Ebola Reaches Capital of Guinea, Stirring Fears
By ADAM NOSSITER
APRIL 1, 2014
DAKAR, Senegal — An outbreak of the deadly Ebola virus in the West African nation of Guinea has reached the crowded capital, Conakry
, prompting new fears about its spread, health officials said Tuesday.
Over the past month, the disease has traveled from Guinea’s remote forest regions near the Liberia and Sierra Leone borders and has already killed 83 niggers
, including four in Conakry.
Now, with 13 cases in a densely populated capital of two million people
, health officials say the challenge of containing the outbreak has become more acute. Ebola has killed hundreds in rural Central Africa over the past four decades, but it is unusual for it to reach urban centers.
Residents of Conakry said Tuesday that disquiet had set in, though markets were crowded and the capital’s monstrous traffic jams continued unabated. Some were carrying around small bottles of bleach, people were avoiding shaking hands, and pharmacies were selling out of hand sanitizer.
“In Conakry everybody is worried,” said Fodé Abass Bangoura, a lawyer with an office downtown. “People are really preoccupied about this. There is a sort of psychosis about this now. I’m avoiding physical contact with people, and I’m eating at home.” Hmm...we may have found the first effective nigger crowd control agent.
At some grocery stores that serve expatriates, clerks are wearing gloves, and sanitizer is being distributed at restaurants. Health workers have been going into the capital’s crowded markets, warning people about the disease through megaphones and distributing chlorine soap.
Even more worrying than the presence of Ebola in Conakry, health officials said, is its deadly presence at both ends of the country
“It’s the combination of having quite a number of cases, and also the geographical dispersion,” said Dr. Hilde de Clerck of Doctors Without Borders, the global medical charity. “Now that it has reached Conakry, it is also special, and a bit more scary.”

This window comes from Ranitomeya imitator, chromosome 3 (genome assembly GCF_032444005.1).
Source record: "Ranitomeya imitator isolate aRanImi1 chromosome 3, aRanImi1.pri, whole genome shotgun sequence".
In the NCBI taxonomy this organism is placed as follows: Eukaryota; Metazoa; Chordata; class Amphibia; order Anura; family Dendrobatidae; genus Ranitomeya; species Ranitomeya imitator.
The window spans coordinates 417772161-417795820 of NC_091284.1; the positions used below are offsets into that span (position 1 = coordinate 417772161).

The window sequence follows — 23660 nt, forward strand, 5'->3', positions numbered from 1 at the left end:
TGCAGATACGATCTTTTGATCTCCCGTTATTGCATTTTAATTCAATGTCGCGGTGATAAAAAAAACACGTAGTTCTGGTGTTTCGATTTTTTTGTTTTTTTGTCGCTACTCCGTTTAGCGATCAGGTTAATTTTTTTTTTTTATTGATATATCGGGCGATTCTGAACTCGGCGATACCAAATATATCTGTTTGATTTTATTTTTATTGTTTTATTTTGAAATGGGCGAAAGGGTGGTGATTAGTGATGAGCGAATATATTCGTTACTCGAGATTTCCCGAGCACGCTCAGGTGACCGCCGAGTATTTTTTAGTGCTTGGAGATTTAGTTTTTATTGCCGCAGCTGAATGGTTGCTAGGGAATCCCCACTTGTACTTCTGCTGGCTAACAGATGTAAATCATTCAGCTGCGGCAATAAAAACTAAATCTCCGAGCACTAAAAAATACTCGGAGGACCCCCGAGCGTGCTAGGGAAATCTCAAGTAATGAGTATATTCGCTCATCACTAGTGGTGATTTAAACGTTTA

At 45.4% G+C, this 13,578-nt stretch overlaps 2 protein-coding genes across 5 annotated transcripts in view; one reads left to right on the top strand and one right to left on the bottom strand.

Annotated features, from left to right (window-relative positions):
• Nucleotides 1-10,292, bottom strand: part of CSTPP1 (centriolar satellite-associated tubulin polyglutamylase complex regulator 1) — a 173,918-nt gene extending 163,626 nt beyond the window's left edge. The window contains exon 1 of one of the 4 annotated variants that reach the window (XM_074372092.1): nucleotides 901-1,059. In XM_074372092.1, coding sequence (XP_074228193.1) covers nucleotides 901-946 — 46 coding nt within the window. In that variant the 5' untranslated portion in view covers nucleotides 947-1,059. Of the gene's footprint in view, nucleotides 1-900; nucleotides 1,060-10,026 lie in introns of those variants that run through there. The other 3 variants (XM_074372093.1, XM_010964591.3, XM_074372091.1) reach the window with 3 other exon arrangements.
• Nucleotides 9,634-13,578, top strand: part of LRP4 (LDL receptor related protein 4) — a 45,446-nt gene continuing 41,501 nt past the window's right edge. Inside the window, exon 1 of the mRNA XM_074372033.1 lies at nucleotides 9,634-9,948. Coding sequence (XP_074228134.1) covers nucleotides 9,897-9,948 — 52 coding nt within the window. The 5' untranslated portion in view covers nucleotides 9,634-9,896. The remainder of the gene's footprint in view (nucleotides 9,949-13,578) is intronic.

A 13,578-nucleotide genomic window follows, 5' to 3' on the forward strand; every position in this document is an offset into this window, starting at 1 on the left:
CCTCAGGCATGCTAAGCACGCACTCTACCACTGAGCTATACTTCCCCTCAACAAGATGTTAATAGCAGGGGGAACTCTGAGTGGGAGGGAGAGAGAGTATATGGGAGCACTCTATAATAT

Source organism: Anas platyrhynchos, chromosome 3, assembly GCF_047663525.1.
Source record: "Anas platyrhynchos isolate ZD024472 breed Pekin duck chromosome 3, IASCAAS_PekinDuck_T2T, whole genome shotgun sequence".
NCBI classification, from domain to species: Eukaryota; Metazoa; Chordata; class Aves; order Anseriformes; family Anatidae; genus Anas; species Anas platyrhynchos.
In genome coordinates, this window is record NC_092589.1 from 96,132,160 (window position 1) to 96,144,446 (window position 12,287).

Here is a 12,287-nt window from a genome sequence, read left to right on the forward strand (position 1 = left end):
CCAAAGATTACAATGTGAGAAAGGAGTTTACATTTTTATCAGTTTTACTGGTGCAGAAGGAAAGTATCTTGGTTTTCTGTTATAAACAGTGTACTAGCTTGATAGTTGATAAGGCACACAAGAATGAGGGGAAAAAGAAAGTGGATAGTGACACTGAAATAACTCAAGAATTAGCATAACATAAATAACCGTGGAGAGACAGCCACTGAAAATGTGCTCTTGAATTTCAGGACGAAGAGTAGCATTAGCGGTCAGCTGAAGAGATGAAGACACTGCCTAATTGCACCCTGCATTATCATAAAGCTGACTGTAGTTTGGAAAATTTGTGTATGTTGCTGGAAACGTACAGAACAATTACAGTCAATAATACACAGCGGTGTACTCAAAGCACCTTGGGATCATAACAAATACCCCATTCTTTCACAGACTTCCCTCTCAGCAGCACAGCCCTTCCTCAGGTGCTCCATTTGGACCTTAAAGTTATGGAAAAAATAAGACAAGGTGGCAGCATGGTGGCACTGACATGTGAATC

Senegal has closed its border with Guinea.
About half a dozen suspected cases and two confirmed cases have been identified in neighboring Liberia, officials said. The center of the epidemic remains in Guinea’s remote forest region, around the towns of Macenta and Guéckédou, where isolation wards have been set up.
The Ebola virus is rare but deadly. Its point of origin is often the consumption of bush meat, including meat from apes or possibly bats, and it has a fatality rate of up to 90 percent.
Human transmission occurs through contact with bodily fluids. Already, the Guinea outbreak is more serious than the most recent previous one, in Uganda in 2012, when fewer than 50 died. In that outbreak, cases were also recorded in the capital, Kampala. But in some previous outbreaks in Central and Eastern Africa, as many as 400 cases were recorded, health officials said.
Death is painful, with high fever, severe headache, vomiting, diarrhea and profuse bleeding. Health workers are often among the first to die, and they must take extraordinary precautions to avoid being infected when helping patients, including wearing head-to-toe biohazard suits. The heat inside the suits can be intense, and health workers are counseled not to wear them for more than 15 minutes.
The remaining cases in Conakry are in an isolation ward at the city’s main hospital, Dr. de Clerck said. The current Conakry cases all emanate from an initial infection — five medical workers who treated it, and eight family members — so there is some hope that the disease in the capital can be contained.
“It’s a good sign that the epidemic has not yet spread,” Dr. de Clerck said. “There is no evidence, for now, that it is spreading to other parts of the city. So there is a little bit of hope for the city.”
The World Health Organization is monitoring about 400 people in Guinea for 21 days in order to “break the chain of transmission,” said Gregory Hartl, its chief spokesman. “If they start showing symptoms, we ask them to isolate.”
“The fortunate thing with Ebola is, it’s quite difficult to transmit,” Mr. Hartl said. “You have to touch someone. Fortunately for the greater population, the risks are quite small.”